Tag Archives: Chardonnay
on November 17, 2014
Cheers to a fantastic 2014 harvest! We started harvesting fruit at the beginning of September, building to a crescendo that ended on October 14th – the majority of the fruit came in that last two-and-a-half weeks. Overall, we experienced ideal conditions for harvest save for some rain towards the last week of September, which only softened tannins in our Oakville, Yountville and hillside wines.
Left: Truchard Vineyard Chardonnay from our annual Blessing of the Grapes
Right: Beautiful Nickel & Nickel Cabernet Sauvignon fruit
The vintage perfectly encapsulates our single-vineyard winemaking philosophy with the distinctive vineyard expressions evident in the wines. Winemaker Darice Spinelli notes that the vineyard expression is “very pronounced” this year with our Cabernets, ranging from elegant wines graced with soft tannins to bold, more powerful and robust expressions. You can, however, expect the typical red and dark berry fruits characteristic of each vineyard.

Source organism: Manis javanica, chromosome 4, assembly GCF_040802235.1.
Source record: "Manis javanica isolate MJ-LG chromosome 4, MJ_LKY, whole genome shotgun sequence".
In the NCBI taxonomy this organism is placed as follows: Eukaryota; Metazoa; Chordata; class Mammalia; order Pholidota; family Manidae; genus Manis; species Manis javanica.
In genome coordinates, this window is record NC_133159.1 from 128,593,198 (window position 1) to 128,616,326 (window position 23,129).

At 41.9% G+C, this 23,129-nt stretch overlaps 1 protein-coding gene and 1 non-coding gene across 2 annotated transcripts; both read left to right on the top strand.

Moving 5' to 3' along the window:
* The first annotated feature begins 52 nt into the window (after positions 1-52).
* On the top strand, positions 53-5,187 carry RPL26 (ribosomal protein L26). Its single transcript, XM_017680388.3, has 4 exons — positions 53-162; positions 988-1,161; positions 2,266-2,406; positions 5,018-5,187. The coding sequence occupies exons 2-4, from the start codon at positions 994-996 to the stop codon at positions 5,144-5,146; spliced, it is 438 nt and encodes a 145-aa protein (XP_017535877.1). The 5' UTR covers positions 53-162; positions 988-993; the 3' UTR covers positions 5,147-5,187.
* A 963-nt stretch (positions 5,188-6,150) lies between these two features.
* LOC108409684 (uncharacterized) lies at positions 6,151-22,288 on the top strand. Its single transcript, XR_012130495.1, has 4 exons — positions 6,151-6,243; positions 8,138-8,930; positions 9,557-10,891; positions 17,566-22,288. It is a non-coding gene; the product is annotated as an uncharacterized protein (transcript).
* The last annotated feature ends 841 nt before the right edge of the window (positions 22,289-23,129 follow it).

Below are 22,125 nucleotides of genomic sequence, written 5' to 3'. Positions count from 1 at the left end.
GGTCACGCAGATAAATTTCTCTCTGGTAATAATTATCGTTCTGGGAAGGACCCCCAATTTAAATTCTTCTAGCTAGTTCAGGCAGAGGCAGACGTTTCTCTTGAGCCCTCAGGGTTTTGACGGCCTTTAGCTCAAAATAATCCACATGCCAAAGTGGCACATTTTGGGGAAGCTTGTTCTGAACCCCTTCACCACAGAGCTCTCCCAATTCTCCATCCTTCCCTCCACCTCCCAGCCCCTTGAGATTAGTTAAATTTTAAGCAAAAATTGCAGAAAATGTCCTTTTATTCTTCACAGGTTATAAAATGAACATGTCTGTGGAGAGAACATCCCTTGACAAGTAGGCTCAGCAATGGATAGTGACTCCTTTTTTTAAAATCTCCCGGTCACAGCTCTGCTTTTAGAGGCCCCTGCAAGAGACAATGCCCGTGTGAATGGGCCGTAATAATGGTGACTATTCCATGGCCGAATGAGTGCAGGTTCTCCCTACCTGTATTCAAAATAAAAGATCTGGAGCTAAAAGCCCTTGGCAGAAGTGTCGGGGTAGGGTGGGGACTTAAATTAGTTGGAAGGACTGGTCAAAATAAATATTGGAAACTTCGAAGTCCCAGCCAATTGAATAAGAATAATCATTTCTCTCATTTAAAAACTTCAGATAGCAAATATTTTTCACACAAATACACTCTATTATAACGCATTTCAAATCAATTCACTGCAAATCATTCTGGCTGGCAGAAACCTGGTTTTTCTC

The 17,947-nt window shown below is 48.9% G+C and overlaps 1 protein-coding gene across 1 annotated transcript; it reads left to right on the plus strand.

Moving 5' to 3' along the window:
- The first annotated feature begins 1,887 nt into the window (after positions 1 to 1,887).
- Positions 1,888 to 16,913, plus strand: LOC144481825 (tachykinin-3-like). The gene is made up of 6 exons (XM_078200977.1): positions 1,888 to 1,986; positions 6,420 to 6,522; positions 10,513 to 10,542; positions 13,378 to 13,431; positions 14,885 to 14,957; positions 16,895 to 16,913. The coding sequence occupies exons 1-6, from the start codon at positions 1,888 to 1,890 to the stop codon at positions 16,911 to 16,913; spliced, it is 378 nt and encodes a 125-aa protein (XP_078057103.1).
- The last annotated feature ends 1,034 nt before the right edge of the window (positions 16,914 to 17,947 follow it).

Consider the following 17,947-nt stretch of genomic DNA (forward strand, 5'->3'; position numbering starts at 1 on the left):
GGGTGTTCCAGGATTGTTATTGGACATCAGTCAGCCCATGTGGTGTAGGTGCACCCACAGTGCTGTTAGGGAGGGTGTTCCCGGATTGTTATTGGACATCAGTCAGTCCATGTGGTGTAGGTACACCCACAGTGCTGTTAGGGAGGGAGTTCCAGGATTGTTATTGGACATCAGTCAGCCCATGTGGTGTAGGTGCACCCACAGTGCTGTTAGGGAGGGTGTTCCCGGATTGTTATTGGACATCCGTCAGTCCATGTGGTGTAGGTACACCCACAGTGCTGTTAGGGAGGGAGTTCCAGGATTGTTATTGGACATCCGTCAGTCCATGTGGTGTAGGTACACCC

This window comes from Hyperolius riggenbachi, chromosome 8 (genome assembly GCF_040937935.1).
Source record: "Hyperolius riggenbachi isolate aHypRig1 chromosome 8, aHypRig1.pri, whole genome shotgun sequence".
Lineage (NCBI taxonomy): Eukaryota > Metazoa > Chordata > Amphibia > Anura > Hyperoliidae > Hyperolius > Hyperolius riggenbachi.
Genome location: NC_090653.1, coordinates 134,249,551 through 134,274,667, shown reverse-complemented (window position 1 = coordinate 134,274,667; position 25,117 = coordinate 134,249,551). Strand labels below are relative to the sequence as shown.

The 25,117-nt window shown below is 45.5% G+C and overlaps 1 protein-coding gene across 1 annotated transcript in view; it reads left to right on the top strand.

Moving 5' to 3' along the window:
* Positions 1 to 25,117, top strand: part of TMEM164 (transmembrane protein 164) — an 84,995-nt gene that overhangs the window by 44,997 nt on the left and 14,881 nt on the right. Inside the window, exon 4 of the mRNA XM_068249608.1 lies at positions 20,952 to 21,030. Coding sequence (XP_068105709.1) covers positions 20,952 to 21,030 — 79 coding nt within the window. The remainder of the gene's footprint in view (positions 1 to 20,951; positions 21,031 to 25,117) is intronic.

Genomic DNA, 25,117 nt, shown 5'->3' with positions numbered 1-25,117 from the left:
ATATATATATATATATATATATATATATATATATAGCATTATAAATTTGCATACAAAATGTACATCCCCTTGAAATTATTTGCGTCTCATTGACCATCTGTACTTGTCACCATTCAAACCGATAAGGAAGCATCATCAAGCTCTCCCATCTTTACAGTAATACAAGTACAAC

We’re also very excited for the development of our 2014 Nickel & Nickel Chardonnays. The wines are filling our fermentation barns with gorgeous aromatics and are already offering beautiful, forward fruit flavors with great balance. We can’t wait to share this vintage with you.
The Nickel & Nickel team
on September 8, 2014
Today with our first bins of Truchard Vineyard Chardonnay we kicked off Harvest 2014! This vineyard, located in the Carneros region of Napa Valley, benefits from cool, often foggy, mornings and evenings, and sunny days. Winemaker Darice Spinelli says they are picking the west-facing hillsides first, which get the full benefit of the afternoon sun, and crews will continue to harvest over a period of several days (perhaps weeks) as different areas of the vineyard ripen fully.